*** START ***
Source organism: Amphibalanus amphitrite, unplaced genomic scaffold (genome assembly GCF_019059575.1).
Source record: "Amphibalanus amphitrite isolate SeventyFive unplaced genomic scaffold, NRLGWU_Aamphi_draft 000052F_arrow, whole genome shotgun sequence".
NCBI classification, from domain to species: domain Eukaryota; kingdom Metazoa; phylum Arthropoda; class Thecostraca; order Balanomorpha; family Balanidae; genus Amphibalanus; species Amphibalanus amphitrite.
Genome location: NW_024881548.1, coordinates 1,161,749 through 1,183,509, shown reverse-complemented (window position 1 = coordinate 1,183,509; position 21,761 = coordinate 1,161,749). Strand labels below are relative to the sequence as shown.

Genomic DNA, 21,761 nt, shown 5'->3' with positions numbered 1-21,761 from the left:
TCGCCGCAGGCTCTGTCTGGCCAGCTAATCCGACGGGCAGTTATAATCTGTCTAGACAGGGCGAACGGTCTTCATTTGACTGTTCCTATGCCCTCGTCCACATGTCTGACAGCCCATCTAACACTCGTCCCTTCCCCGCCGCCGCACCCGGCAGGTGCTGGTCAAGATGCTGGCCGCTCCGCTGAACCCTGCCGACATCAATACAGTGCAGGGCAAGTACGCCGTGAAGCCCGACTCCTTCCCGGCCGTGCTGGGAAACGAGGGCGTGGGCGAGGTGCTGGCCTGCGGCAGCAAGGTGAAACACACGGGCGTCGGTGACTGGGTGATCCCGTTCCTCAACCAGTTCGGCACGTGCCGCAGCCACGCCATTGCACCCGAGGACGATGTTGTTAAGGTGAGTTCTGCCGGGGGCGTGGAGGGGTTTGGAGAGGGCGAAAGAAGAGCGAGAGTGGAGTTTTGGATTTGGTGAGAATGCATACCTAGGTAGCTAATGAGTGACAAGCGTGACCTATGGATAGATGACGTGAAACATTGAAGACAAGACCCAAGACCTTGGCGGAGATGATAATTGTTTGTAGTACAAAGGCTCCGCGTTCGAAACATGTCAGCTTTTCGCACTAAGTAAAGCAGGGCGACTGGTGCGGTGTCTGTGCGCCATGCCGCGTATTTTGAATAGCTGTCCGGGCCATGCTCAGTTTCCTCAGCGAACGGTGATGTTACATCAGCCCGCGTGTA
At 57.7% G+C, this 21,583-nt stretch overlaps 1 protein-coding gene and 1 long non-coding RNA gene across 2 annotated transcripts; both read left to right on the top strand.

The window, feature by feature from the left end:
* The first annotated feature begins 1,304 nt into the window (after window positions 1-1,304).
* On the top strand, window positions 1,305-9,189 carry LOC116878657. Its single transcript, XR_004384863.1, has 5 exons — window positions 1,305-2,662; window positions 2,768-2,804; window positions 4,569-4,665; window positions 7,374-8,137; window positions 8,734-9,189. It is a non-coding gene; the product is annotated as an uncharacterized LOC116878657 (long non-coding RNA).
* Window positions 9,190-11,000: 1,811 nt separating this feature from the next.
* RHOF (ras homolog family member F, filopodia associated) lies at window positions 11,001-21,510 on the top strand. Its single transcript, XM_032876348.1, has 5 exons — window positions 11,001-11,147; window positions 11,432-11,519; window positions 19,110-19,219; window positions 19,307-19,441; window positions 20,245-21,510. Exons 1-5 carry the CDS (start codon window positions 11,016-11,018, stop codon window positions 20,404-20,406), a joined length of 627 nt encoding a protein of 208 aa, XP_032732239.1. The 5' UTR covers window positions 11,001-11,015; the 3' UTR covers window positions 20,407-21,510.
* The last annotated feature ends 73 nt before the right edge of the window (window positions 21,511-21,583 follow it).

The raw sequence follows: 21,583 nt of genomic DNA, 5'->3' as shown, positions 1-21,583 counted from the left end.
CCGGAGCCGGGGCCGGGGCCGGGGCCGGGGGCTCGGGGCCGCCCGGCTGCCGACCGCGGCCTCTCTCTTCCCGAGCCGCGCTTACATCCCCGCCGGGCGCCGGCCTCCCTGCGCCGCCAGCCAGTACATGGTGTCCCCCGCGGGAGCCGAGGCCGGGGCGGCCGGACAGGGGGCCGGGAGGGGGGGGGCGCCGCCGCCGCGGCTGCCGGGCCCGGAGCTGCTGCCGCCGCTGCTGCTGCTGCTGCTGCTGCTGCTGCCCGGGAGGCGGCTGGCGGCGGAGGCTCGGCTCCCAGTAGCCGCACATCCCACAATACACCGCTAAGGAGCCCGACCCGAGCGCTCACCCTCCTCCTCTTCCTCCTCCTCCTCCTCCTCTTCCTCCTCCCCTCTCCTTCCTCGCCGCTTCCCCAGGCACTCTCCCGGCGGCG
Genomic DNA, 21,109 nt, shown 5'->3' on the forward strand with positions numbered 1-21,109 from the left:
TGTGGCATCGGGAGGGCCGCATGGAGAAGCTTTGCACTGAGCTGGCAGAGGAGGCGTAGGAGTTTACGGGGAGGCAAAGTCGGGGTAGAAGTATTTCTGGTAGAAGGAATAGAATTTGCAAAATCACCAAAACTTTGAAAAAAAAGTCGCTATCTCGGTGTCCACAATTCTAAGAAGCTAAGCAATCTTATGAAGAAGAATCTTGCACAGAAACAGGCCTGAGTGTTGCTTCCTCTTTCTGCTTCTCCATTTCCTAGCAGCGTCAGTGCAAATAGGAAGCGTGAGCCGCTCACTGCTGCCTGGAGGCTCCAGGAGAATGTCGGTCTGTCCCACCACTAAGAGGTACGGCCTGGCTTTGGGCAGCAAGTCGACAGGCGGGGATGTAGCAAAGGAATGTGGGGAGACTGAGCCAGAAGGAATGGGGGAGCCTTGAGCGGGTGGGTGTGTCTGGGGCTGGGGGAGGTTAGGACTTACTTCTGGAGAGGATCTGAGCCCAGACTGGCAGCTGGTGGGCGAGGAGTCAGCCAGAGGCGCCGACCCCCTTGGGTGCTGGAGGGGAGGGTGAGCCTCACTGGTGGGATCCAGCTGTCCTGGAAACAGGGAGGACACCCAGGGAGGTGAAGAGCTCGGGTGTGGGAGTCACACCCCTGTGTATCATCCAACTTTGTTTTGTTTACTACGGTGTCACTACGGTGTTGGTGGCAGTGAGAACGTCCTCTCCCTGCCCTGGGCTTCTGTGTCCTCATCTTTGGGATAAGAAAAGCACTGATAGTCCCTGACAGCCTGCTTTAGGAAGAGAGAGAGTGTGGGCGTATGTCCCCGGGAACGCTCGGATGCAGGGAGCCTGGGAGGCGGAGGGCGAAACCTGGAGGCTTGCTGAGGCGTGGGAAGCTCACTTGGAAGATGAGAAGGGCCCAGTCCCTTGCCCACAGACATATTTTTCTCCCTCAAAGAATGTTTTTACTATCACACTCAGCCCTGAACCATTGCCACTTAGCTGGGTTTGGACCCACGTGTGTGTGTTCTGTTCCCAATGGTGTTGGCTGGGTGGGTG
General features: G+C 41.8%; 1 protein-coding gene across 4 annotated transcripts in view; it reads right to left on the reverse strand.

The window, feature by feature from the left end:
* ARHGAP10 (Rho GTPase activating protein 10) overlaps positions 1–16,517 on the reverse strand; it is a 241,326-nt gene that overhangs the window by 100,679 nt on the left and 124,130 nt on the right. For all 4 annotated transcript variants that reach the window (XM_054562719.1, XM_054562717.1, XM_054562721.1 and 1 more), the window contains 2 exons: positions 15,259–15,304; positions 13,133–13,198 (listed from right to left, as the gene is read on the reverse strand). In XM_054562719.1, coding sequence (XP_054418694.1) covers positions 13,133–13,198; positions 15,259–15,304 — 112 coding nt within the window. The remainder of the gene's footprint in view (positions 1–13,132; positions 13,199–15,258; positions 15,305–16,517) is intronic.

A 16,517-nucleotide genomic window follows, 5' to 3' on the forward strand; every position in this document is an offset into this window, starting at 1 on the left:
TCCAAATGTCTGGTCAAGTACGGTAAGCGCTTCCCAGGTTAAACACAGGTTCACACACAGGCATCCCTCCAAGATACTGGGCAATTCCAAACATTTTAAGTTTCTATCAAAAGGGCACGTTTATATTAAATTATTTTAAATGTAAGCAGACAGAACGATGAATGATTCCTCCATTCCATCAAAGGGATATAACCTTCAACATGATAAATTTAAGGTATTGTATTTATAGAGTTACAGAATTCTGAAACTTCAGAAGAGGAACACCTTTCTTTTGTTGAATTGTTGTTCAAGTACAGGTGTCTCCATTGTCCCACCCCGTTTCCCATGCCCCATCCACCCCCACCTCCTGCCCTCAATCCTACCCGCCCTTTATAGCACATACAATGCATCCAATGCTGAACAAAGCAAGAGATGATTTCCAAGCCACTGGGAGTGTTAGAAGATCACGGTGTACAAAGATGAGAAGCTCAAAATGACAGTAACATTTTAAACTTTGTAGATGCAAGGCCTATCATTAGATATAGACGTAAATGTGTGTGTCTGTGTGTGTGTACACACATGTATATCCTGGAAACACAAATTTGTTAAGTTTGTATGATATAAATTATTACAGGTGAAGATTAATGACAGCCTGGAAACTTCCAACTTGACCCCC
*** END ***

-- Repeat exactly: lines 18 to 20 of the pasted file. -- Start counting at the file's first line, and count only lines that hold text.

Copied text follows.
General features: G+C 41.8%; 1 protein-coding gene across 4 annotated transcripts in view; it reads right to left on the reverse strand.

The window, feature by feature from the left end:
* ARHGAP10 (Rho GTPase activating protein 10) overlaps positions 1–16,517 on the reverse strand; it is a 241,326-nt gene that overhangs the window by 100,679 nt on the left and 124,130 nt on the right. For all 4 annotated transcript variants that reach the window (XM_054562719.1, XM_054562717.1, XM_054562721.1 and 1 more), the window contains 2 exons: positions 15,259–15,304; positions 13,133–13,198 (listed from right to left, as the gene is read on the reverse strand). In XM_054562719.1, coding sequence (XP_054418694.1) covers positions 13,133–13,198; positions 15,259–15,304 — 112 coding nt within the window. The remainder of the gene's footprint in view (positions 1–13,132; positions 13,199–15,258; positions 15,305–16,517) is intronic.